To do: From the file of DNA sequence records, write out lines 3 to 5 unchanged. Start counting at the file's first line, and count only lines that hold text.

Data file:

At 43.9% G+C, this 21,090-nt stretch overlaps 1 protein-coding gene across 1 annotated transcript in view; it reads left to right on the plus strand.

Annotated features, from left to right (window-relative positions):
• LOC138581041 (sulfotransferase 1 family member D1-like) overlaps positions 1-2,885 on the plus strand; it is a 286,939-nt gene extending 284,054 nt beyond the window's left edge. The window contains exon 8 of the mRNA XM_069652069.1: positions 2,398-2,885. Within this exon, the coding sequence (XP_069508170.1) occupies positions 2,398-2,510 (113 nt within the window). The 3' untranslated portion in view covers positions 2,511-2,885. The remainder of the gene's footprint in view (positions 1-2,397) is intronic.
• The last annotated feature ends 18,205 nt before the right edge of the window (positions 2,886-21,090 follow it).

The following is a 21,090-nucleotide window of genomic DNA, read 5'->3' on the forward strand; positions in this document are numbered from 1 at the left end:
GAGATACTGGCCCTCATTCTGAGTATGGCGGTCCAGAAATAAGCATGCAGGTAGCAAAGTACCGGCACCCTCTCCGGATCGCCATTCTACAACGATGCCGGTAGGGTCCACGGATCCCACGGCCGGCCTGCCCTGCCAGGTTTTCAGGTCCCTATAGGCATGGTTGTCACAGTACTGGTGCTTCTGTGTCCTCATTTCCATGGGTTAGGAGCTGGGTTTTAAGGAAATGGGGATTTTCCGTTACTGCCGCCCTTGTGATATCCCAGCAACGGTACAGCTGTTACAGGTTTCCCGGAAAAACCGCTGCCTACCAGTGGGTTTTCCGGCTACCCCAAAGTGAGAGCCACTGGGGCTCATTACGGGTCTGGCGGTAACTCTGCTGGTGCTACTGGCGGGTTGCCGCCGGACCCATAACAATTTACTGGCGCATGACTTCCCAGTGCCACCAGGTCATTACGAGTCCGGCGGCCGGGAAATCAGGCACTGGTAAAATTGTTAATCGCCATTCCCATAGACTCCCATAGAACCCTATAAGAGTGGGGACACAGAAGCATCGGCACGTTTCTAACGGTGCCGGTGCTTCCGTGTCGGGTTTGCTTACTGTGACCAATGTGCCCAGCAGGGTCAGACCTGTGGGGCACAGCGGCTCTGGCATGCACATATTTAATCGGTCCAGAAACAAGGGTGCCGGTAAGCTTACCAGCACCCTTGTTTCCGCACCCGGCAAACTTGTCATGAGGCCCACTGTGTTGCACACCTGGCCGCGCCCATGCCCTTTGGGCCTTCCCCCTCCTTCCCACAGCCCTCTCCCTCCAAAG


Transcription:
• LOC138581041 (sulfotransferase 1 family member D1-like) overlaps positions 1-2,885 on the plus strand; it is a 286,939-nt gene extending 284,054 nt beyond the window's left edge. The window contains exon 8 of the mRNA XM_069652069.1: positions 2,398-2,885. Within this exon, the coding sequence (XP_069508170.1) occupies positions 2,398-2,510 (113 nt within the window). The 3' untranslated portion in view covers positions 2,511-2,885. The remainder of the gene's footprint in view (positions 1-2,397) is intronic.
• The last annotated feature ends 18,205 nt before the right edge of the window (positions 2,886-21,090 follow it).

The following is a 21,090-nucleotide window of genomic DNA, read 5'->3' on the forward strand; positions in this document are numbered from 1 at the left end: